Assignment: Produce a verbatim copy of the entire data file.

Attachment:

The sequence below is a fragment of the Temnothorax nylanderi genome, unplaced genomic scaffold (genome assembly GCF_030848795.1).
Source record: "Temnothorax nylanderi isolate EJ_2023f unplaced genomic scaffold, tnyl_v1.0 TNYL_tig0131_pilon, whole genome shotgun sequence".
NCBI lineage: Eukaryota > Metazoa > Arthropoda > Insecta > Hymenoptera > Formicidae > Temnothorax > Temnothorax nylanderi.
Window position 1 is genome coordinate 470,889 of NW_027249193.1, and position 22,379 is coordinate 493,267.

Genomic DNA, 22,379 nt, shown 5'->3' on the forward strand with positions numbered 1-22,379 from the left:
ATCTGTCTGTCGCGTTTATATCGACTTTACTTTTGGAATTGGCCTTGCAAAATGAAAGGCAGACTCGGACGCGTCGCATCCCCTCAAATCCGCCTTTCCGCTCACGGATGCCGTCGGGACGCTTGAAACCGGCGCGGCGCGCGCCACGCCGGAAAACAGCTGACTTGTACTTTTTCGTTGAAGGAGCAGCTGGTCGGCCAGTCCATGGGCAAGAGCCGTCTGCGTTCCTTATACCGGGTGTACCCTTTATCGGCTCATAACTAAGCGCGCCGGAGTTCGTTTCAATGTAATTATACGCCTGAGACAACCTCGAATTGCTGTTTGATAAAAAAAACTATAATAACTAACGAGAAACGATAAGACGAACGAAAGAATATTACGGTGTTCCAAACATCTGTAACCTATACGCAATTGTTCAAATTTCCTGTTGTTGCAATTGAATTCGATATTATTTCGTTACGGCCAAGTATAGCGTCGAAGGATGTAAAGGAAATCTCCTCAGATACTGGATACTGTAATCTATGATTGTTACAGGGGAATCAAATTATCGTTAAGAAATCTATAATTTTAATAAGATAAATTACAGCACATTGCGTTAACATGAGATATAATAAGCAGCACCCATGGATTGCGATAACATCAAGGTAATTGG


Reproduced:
The sequence below is a fragment of the Temnothorax nylanderi genome, unplaced genomic scaffold (genome assembly GCF_030848795.1).
Source record: "Temnothorax nylanderi isolate EJ_2023f unplaced genomic scaffold, tnyl_v1.0 TNYL_tig0131_pilon, whole genome shotgun sequence".
NCBI lineage: Eukaryota > Metazoa > Arthropoda > Insecta > Hymenoptera > Formicidae > Temnothorax > Temnothorax nylanderi.
Window position 1 is genome coordinate 470,889 of NW_027249193.1, and position 22,379 is coordinate 493,267.

Genomic DNA, 22,379 nt, shown 5'->3' on the forward strand with positions numbered 1-22,379 from the left:
ATCTGTCTGTCGCGTTTATATCGACTTTACTTTTGGAATTGGCCTTGCAAAATGAAAGGCAGACTCGGACGCGTCGCATCCCCTCAAATCCGCCTTTCCGCTCACGGATGCCGTCGGGACGCTTGAAACCGGCGCGGCGCGCGCCACGCCGGAAAACAGCTGACTTGTACTTTTTCGTTGAAGGAGCAGCTGGTCGGCCAGTCCATGGGCAAGAGCCGTCTGCGTTCCTTATACCGGGTGTACCCTTTATCGGCTCATAACTAAGCGCGCCGGAGTTCGTTTCAATGTAATTATACGCCTGAGACAACCTCGAATTGCTGTTTGATAAAAAAAACTATAATAACTAACGAGAAACGATAAGACGAACGAAAGAATATTACGGTGTTCCAAACATCTGTAACCTATACGCAATTGTTCAAATTTCCTGTTGTTGCAATTGAATTCGATATTATTTCGTTACGGCCAAGTATAGCGTCGAAGGATGTAAAGGAAATCTCCTCAGATACTGGATACTGTAATCTATGATTGTTACAGGGGAATCAAATTATCGTTAAGAAATCTATAATTTTAATAAGATAAATTACAGCACATTGCGTTAACATGAGATATAATAAGCAGCACCCATGGATTGCGATAACATCAAGGTAATTGG